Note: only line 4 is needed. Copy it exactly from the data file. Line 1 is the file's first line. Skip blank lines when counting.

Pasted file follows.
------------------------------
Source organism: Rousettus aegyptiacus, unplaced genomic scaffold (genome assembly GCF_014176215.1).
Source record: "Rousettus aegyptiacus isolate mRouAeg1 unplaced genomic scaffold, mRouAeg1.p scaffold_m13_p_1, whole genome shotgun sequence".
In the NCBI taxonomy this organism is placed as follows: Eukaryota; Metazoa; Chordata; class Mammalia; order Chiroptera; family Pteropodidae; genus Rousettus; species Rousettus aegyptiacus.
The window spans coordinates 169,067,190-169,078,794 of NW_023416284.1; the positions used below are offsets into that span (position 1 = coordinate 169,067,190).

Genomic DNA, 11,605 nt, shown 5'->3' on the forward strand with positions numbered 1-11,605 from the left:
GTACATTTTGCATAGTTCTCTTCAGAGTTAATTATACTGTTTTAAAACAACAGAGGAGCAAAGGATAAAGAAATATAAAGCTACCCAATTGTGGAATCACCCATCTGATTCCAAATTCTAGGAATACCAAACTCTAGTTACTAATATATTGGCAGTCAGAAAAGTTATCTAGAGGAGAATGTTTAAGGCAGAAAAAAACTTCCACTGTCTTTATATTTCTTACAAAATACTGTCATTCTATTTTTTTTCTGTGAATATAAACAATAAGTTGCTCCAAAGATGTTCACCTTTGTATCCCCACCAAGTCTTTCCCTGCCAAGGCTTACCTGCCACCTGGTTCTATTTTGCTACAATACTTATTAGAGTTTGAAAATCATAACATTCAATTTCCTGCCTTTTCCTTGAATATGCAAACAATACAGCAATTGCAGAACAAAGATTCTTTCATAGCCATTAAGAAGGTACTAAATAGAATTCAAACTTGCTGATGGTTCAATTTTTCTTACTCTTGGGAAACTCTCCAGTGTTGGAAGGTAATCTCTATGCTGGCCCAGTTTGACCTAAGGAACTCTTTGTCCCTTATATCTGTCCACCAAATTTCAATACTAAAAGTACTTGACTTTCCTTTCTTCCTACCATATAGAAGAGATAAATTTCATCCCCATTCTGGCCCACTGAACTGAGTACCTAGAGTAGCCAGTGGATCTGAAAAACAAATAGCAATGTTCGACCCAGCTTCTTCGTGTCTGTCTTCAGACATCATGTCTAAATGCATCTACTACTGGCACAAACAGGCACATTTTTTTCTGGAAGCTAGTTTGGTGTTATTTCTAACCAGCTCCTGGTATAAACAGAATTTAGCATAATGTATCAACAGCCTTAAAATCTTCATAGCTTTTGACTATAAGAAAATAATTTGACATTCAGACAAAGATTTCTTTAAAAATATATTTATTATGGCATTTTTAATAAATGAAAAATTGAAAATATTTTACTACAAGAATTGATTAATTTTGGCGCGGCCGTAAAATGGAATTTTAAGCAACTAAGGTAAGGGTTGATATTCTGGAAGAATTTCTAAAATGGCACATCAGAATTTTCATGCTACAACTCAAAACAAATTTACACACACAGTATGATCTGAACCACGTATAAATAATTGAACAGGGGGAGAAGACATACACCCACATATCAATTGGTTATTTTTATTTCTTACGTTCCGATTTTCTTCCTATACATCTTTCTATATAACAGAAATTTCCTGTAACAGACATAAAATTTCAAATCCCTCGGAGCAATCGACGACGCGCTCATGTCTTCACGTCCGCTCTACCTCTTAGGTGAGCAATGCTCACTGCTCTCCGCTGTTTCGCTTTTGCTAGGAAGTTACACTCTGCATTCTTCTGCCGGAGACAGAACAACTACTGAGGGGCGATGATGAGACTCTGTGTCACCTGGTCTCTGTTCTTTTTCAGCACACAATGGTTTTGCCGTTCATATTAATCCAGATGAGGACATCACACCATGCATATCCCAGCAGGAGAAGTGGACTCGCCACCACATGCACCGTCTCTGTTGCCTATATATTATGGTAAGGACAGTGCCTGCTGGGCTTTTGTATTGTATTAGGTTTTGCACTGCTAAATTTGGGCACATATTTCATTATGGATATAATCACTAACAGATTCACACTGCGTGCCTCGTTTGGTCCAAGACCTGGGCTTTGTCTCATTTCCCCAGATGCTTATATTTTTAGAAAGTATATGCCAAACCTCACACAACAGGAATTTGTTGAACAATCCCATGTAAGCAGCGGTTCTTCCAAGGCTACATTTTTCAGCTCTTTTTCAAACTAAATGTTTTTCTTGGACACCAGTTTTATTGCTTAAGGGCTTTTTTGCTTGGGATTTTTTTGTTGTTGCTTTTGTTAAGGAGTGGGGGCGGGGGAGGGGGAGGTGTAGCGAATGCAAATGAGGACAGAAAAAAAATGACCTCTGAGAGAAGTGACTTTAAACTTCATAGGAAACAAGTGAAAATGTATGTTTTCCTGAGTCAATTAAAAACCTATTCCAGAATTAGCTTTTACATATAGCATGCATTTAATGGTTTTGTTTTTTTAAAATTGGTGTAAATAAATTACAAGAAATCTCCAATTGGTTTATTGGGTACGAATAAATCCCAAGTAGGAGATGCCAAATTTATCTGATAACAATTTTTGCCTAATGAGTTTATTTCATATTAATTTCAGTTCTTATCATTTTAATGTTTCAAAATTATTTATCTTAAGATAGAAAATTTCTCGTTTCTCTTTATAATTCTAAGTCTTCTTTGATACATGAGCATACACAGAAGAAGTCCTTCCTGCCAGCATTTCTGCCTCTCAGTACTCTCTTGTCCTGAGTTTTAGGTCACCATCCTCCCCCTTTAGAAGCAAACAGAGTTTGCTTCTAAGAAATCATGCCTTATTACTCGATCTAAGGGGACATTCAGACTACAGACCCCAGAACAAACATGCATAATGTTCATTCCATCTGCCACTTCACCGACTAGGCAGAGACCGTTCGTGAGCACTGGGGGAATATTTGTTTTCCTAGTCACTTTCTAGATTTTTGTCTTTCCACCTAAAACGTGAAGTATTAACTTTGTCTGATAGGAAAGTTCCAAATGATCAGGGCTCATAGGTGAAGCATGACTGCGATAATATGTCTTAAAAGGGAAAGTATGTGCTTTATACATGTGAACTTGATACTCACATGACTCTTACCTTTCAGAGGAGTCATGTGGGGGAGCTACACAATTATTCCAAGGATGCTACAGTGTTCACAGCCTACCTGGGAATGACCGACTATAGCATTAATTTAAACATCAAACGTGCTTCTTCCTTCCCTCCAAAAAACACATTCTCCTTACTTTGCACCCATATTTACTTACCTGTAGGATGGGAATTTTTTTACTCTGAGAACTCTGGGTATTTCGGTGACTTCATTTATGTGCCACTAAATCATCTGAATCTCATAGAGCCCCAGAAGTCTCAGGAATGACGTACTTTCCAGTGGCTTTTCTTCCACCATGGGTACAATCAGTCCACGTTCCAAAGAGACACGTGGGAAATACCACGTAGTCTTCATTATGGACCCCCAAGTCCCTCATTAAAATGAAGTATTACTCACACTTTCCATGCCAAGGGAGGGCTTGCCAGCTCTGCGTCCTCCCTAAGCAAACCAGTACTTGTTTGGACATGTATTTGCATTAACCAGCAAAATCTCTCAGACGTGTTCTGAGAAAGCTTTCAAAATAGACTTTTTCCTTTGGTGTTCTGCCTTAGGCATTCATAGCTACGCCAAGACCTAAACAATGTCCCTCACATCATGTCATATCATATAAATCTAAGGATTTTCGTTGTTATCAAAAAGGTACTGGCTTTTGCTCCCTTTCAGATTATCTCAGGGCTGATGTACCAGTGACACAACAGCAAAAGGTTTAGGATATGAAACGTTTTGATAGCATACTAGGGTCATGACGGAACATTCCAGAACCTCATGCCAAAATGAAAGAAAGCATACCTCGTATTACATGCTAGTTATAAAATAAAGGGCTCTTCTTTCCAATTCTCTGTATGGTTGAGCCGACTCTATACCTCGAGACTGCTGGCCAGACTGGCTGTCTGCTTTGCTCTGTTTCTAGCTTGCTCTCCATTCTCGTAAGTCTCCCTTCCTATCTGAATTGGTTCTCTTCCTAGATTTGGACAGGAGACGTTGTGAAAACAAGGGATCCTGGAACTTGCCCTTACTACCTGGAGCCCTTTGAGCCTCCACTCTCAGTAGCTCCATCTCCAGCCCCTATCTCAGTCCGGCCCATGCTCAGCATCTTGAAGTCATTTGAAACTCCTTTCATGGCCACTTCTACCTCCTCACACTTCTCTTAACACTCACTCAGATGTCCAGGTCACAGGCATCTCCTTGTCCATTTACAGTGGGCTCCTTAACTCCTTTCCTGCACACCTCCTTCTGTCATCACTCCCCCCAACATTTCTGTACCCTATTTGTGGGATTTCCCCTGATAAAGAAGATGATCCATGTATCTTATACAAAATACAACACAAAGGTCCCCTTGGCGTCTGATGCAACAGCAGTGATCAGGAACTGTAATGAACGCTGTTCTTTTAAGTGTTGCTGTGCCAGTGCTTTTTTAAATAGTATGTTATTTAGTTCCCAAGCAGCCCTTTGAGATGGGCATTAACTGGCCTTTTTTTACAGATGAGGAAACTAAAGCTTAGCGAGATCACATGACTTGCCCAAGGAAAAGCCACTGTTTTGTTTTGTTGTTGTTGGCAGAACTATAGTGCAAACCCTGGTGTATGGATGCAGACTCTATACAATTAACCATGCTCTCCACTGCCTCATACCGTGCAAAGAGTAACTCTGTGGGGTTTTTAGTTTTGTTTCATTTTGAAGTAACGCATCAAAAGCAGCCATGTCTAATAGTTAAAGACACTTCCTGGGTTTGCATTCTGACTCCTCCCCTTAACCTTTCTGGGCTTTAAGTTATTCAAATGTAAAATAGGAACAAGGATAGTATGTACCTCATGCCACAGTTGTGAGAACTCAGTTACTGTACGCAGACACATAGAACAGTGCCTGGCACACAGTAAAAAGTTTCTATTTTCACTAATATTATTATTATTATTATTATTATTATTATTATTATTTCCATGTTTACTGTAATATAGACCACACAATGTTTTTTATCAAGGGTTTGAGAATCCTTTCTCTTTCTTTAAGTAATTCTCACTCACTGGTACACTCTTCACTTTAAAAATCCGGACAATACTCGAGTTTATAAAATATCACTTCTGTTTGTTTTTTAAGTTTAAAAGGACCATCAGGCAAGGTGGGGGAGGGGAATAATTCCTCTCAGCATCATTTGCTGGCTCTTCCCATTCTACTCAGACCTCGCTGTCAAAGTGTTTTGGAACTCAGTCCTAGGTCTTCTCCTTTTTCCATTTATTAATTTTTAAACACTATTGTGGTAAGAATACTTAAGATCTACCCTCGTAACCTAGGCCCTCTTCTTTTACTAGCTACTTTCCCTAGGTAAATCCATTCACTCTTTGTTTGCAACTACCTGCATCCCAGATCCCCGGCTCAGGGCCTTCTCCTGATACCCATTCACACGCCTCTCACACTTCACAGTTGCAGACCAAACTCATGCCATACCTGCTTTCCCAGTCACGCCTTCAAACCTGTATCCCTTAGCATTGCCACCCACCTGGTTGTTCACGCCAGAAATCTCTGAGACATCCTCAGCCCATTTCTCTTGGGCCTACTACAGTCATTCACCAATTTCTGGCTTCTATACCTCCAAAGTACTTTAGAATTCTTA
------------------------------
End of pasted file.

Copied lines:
The window spans coordinates 169,067,190-169,078,794 of NW_023416284.1; the positions used below are offsets into that span (position 1 = coordinate 169,067,190).